BMW North America is being hit with a national class action lawsuit over alleged defects of the range-extending i3.

In October 2014, Consumer Reports took the BMW i3 REx for a spin and discovered a loss in power at exactly the most inappropriate moment, when the test driver was attempting to pass a truck. After conducting a series of follow-up tests, CR noticed prolonged trips “dramatically” affected the car’s ability to accelerate.

Shortly after the i3’s problems made the news, BMW announced a series of updates to the i3 for the spring of 2015. The car did receive a software update in March last year which brought several tweaks, along with a warning of possible power reduction whenever the charge level dropped to two percent.

However, the problems for BMW are far from being over as the company’s North American division now faces a national class action lawsuit for alleged defects in the range-extending i3. Filed by MLG Automotive Law on Tuesday in U.S. District Court in Los Angeles, the lawsuit refers to the car’s 34-hp two-cylinder gasoline engine which “doesn't produce enough power to prevent a dramatic decrease in the vehicle's performance.”

It seems that whenever the i3 REx is under heavy load, like when carrying several passengers and/or when going up a hill, the speed significantly decreases as the battery level drops. According to the lawsuit, the repercussions are quite severe, with the car slowing down to 45 mph (72 kph) on the highway without warning the driver beforehand.

According to Jonathan Michaels, founding member of MLG Automotive Law., “The BMW i3 Range Extender feature is a dangerous instrumentality to the owners of the vehicles and to other motorists on the road.” He goes on to specify “Having a sudden and unexpected loss of power in a motor vehicle can result in a catastrophic situation for all those on the road. These cars are dangerous and should not be driven.”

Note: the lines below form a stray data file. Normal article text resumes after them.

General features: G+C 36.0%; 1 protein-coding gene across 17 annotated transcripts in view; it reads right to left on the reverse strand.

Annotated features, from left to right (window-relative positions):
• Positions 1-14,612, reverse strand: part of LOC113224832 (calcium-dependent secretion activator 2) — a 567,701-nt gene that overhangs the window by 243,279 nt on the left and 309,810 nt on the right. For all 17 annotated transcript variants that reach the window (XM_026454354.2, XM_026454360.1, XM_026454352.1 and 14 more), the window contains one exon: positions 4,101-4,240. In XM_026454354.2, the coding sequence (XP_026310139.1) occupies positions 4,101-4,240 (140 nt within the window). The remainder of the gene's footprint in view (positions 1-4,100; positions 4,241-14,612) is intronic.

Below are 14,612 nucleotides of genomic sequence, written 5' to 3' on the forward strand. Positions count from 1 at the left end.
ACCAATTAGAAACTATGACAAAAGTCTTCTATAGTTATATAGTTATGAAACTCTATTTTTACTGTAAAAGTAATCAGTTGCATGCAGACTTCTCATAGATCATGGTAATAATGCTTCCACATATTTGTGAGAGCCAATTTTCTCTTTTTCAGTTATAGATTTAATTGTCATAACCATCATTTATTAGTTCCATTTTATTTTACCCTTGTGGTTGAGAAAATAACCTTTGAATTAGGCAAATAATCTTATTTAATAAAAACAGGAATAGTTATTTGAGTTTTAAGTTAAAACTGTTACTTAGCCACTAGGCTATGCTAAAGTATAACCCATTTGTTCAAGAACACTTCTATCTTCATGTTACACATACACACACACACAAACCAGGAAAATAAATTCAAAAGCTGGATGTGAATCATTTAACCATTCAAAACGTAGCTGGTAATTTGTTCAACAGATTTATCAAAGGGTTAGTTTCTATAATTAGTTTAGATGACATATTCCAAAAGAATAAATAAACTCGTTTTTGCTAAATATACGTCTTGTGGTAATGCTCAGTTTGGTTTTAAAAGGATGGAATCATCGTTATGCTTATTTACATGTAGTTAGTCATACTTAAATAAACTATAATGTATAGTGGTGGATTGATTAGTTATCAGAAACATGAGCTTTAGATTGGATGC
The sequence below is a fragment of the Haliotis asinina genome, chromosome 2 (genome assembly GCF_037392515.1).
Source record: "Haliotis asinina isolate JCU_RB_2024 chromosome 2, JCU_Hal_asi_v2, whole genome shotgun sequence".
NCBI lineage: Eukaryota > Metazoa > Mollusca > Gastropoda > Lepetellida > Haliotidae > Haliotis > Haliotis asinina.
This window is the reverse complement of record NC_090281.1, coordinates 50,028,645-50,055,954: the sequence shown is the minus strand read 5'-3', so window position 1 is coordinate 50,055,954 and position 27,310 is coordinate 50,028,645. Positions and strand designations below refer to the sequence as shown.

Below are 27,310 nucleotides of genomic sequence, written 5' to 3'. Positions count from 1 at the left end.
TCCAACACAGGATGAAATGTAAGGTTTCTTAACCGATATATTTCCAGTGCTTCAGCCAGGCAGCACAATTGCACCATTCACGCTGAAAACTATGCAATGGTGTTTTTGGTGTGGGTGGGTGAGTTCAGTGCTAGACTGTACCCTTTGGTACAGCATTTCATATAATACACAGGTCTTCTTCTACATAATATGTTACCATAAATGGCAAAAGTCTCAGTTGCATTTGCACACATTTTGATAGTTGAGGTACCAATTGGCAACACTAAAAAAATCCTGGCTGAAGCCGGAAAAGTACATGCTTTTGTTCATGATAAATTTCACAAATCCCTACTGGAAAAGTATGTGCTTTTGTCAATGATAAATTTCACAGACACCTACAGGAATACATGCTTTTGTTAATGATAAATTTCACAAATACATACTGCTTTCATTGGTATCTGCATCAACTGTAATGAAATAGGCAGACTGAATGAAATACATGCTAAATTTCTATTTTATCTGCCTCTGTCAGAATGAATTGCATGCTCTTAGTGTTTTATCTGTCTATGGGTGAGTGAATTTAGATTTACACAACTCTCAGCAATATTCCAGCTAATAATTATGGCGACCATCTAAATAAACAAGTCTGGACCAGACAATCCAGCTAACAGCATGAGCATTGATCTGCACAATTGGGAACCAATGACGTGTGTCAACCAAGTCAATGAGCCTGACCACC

The national class action lawsuit wants BMW to fix all the problematic i3 REx units and provide compensations to affected owners. In addition, the plaintiff seeks a halt of i3 sales until the alleged problems are ironed out.

You can read all about the lawsuit in the press release area.

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BMW Sued In National Class Action Over Faulty Electric Vehicles

NEWPORT BEACH, Calif., May 18, 2016 /PRNewswire/ -- MLG Automotive Law has filed a national class action lawsuit against BMW North America, LLC for alleged defects in the BMW i3 vehicles. The case Edo Tsoar v. BMW North America, LLC (Case No. 2:16-cv-03386) was filed Tuesday in U.S. District Court in Los Angeles.

The lawsuit centers around the BMW i3 "Range Extender" feature. This option, called REx, outfits the vehicle with a two-cylinder gasoline engine producing 34 horsepower that switches on when the battery charge depletes to five percent, giving the vehicle another 70 miles of range. BMW claims that the Range Extender "doubles your electric driving range" from the vehicle's standard 81-mile range.

The lawsuit alleges that in practice, however, when the gasoline engine kicks in, it doesn't produce enough power to prevent a dramatic decrease in the vehicle's performance. As alleged, if the car is under any kind of significant load (such as going up a hill, or loaded with passengers), the speed of the car will dramatically decrease as the battery charge diminishes. The lawsuit alleges that this can result in the car slowing to speeds of 45 miles per hour on the freeway, without warning.

"The BMW i3 Range Extender feature is a dangerous instrumentality to the owners of the vehicles and to other motorists on the road," said Jonathan Michaels, founding member of MLG Automotive Law. "Having a sudden and unexpected loss of power in a motor vehicle can result in a catastrophic situation for all those on the road. These cars are dangerous and should not be driven."

The lawsuit seeks to have the vehicles redesigned and repaired at BMW's expense, and to halt the sale of all i3 vehicles until repairs can be made. The claim also seeks compensation for all the owners of the vehicles, who were not told of the serious safety defect.